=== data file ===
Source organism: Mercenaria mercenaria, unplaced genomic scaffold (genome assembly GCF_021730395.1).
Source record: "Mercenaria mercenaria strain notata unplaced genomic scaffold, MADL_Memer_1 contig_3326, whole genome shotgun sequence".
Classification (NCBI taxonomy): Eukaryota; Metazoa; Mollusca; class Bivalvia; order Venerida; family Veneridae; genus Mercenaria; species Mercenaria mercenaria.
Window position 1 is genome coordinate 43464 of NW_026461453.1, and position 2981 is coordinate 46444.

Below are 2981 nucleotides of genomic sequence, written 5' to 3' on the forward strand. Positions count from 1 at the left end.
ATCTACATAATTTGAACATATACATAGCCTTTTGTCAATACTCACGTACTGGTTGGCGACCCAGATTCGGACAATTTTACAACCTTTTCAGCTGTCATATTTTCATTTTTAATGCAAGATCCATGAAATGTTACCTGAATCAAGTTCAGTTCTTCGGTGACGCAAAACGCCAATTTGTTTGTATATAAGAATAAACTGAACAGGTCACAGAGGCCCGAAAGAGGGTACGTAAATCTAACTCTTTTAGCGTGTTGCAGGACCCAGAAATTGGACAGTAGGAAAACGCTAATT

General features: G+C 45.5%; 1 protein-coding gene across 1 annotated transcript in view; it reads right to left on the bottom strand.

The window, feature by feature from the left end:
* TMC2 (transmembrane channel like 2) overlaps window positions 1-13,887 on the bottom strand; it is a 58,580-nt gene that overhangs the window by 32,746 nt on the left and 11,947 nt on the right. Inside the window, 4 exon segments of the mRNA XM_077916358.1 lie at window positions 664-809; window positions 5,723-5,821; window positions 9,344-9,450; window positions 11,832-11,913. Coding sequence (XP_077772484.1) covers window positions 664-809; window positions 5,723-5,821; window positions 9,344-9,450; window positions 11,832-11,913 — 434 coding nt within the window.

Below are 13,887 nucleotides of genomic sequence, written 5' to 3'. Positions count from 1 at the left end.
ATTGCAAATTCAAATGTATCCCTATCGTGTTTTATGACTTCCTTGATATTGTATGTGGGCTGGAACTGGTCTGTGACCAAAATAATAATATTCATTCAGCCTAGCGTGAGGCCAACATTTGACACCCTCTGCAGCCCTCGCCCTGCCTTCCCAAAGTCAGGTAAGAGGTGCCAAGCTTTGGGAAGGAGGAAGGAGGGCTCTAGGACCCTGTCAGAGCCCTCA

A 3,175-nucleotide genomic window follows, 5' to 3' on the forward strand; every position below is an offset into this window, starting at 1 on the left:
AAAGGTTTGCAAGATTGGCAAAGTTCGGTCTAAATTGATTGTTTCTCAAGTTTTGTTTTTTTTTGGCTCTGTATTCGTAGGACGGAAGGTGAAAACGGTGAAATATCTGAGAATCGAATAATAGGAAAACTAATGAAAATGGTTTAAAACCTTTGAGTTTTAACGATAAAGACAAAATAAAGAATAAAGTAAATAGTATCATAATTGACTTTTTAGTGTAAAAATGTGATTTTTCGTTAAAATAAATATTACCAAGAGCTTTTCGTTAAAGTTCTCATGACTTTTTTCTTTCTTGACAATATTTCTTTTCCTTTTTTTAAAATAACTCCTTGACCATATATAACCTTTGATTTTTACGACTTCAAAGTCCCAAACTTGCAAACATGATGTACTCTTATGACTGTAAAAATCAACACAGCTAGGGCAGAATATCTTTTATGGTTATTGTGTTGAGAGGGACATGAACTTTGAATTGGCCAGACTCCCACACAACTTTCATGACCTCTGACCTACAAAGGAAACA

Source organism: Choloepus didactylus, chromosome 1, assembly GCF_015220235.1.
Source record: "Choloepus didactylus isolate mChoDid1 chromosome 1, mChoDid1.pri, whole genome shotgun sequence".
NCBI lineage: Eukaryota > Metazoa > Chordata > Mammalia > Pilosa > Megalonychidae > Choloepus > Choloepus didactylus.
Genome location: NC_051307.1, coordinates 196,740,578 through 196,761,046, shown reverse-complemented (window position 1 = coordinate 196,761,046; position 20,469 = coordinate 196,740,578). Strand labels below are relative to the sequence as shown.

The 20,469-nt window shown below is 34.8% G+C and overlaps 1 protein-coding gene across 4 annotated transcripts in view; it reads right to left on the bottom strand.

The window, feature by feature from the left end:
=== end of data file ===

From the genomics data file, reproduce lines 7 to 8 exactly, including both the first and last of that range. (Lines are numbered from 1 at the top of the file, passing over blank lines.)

General features: G+C 45.5%; 1 protein-coding gene across 1 annotated transcript in view; it reads right to left on the bottom strand.

The window, feature by feature from the left end: